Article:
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Recovery, recrystallization, and grain growth <ul><li>Plastically deforming a polycrystalline metal specimen at temperatures that are low relative to its absolute melting temperature produces microstructure and property changes that include </li></ul><ul><li>(1) a change in grain shape </li></ul><ul><li>(2) strain hardening </li></ul><ul><li>(3) an increase in dislocation density. </li></ul>
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<ul><li>Some fraction of the energy expanded in deformations is stored in the metal as strain energy which is associated with tensile, compressive and shear zones around the newly created dislocations. These properties and structures may revert (return) back to the precold-worked states by appropriate heat treatment. </li></ul><ul><li>Such restoration results from two different processes that occur at elevated temperatures: recovery and recrystallization, which may be followed by grain growth. </li></ul><ul><li>. </li></ul>
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Recovery <ul><li>During recovery, some of the stored internal strain energy is relieved by virtue of dislocation motion (in the absence of an externally applied stress), as a result of enhanced atomic diffusion at the elevated temperature. </li></ul><ul><li>There is some reduction in the number of dislocations, and dislocation configurations (similar to that shown in Figure 5.12) are produced having low strain energies. </li></ul><ul><li>In addition, physical properties such as electrical and thermal conductivities and the like are recovered to their precold-worked states. </li></ul>
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Recrystallization <ul><li>Recrystallization is the formation of a new set of strain-free and equiaxed grains that have low dislocation densities and are characteristic of the pre-cold-worked condition. (Fig. 7.21) </li></ul><ul><li>After recrystallization, the metal becomes softer, weaker, yet more ductile. </li></ul><ul><li>Recrystallization temperature ----the temperature at which recrystallization just reaches completion in 1h. Typically, it is between one third and one half of the absolute melting temperature of a metal or alloy and depends on several factors, including the amount of prior cold work and purity of the alloy. </li></ul>
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Fig.7.22 The influence of annealing temperature on the tensile strength and ductility of a brass alloy. Grain size as a function of annealing temperature is indicated. Grain structures during recovery, recrystallization, and grain growth stages are shown schematically.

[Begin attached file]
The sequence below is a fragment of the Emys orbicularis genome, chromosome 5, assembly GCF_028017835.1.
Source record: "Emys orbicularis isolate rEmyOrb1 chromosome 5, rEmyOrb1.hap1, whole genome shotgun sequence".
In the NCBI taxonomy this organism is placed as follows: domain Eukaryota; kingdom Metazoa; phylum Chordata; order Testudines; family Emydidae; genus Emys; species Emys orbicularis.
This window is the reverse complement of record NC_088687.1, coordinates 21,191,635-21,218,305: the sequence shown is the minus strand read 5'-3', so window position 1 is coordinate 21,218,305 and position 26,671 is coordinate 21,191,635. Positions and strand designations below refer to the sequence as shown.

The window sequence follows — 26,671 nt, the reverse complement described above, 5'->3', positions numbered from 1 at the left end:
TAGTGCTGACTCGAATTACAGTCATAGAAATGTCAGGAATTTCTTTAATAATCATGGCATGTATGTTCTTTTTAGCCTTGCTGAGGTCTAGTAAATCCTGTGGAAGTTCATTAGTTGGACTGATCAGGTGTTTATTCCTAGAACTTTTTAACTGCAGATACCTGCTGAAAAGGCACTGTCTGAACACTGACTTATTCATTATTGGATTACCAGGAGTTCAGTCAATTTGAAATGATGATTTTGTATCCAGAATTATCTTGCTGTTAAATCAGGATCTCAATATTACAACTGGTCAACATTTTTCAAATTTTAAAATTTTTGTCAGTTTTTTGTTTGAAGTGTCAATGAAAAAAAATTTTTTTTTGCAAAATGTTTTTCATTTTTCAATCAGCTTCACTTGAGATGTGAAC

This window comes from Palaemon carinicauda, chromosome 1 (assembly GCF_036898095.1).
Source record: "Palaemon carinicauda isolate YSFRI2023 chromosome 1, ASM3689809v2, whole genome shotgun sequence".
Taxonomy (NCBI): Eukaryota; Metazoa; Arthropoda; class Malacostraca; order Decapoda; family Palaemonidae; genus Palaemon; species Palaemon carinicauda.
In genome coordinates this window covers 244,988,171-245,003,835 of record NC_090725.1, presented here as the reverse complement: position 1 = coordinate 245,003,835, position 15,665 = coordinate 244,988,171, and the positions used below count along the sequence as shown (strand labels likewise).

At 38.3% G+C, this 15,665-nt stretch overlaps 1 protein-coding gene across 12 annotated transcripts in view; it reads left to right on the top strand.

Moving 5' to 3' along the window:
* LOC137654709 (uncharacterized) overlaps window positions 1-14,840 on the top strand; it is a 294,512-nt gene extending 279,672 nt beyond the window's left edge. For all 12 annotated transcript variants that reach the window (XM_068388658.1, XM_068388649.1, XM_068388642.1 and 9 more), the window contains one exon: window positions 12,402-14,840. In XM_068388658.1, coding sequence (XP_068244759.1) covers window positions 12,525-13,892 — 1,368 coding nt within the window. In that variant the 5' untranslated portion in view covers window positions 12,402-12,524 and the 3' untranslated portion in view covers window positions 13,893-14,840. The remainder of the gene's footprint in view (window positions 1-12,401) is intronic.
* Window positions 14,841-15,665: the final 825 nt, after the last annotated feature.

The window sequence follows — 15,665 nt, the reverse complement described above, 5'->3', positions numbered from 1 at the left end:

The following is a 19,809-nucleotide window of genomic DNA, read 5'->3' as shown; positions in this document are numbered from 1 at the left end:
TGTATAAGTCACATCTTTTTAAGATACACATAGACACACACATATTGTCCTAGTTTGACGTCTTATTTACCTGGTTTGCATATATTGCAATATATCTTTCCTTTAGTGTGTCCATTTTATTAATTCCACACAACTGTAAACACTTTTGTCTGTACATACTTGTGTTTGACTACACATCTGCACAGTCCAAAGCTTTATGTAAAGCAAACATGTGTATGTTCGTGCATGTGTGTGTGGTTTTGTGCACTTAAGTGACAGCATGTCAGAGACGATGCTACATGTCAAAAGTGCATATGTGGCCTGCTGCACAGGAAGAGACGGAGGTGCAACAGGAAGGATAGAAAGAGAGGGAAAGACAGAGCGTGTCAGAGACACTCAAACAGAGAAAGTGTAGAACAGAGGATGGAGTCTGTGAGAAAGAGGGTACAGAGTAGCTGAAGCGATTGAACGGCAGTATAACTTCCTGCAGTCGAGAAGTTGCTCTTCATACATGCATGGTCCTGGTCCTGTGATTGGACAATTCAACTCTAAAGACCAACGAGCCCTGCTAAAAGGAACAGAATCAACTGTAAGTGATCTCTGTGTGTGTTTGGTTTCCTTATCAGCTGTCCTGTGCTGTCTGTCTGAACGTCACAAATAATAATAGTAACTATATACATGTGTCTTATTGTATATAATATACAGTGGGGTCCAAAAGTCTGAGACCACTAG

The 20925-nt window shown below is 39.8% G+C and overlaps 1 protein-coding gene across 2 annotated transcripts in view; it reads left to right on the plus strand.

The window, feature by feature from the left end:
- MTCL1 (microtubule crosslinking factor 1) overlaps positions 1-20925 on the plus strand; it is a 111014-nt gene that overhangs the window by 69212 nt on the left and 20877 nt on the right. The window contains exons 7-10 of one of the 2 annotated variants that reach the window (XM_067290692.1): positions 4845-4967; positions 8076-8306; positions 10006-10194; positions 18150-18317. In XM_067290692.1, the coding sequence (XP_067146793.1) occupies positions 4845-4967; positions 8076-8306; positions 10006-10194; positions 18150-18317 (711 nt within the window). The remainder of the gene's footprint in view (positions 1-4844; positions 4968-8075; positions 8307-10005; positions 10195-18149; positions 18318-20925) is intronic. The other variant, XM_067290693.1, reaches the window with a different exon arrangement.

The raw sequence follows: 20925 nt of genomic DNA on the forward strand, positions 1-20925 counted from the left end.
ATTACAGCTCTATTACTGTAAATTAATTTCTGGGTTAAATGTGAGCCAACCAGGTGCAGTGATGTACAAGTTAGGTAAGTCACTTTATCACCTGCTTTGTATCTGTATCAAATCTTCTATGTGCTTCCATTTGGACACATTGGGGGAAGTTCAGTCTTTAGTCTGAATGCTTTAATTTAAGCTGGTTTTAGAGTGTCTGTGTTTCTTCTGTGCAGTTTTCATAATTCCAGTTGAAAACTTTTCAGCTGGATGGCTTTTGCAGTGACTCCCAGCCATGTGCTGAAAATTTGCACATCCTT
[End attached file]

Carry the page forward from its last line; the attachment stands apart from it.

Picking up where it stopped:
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Important conclusions: <ul><li>On a microscopic level, plastic deformation of metals corresponds to the motion of dislocations in response to an externally applied a hear stress, a process termed slip. Slip occurs on specific crystallographic planes and within these planes only in certain directions. </li></ul><ul><li>A slip system represents a slip plane- slip direction combination, and operable lips systems depend on the crystal structure of the material. </li></ul>
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<ul><li>Since the ease with which a metal is capable of plastic deformation is a function of dislocation mobility, restriction of dislocation motion increases hardness and strength. </li></ul><ul><li>On the basis of this principle, three different strengthening mechanisms were discussed. They are grain boundaries strengthening, Solid solution strengthening and strain hardening. </li></ul>
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<ul><li>Grain boundaries serve as barriers to dislocation motion; thus refine the grain size of a polycrystalline metal renders it harder and stronger. </li></ul><ul><li>Solid solution strengthening results from lattice strain interactions between impurity atoms and dislocations. </li></ul><ul><li>And, finally, as a metal is plastically deformed, the dislocation density increase, as does also the extent of repulsive dislocation-dislocation strain field interactions; strain hardening is just the enhancement of strength with increased plastic deformation . </li></ul>